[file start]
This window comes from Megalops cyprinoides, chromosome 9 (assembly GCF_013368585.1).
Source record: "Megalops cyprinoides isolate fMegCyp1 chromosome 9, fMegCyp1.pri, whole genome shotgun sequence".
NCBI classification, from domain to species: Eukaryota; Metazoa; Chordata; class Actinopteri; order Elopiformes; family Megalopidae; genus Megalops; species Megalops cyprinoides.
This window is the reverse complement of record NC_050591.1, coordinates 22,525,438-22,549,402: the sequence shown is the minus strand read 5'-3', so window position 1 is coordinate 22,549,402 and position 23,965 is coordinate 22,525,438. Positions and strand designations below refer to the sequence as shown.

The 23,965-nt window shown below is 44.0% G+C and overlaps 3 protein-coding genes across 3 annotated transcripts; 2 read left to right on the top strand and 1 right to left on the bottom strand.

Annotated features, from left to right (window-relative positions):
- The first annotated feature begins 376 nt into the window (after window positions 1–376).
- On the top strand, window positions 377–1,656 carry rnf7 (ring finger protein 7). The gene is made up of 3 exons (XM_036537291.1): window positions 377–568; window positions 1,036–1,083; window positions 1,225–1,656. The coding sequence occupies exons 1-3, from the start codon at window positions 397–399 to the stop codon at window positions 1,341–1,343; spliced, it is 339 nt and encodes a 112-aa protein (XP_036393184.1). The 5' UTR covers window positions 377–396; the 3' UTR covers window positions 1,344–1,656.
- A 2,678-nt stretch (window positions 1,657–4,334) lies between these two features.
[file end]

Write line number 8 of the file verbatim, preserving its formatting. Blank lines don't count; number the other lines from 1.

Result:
- On the top strand, window positions 377–1,656 carry rnf7 (ring finger protein 7). The gene is made up of 3 exons (XM_036537291.1): window positions 377–568; window positions 1,036–1,083; window positions 1,225–1,656. The coding sequence occupies exons 1-3, from the start codon at window positions 397–399 to the stop codon at window positions 1,341–1,343; spliced, it is 339 nt and encodes a 112-aa protein (XP_036393184.1). The 5' UTR covers window positions 377–396; the 3' UTR covers window positions 1,344–1,656.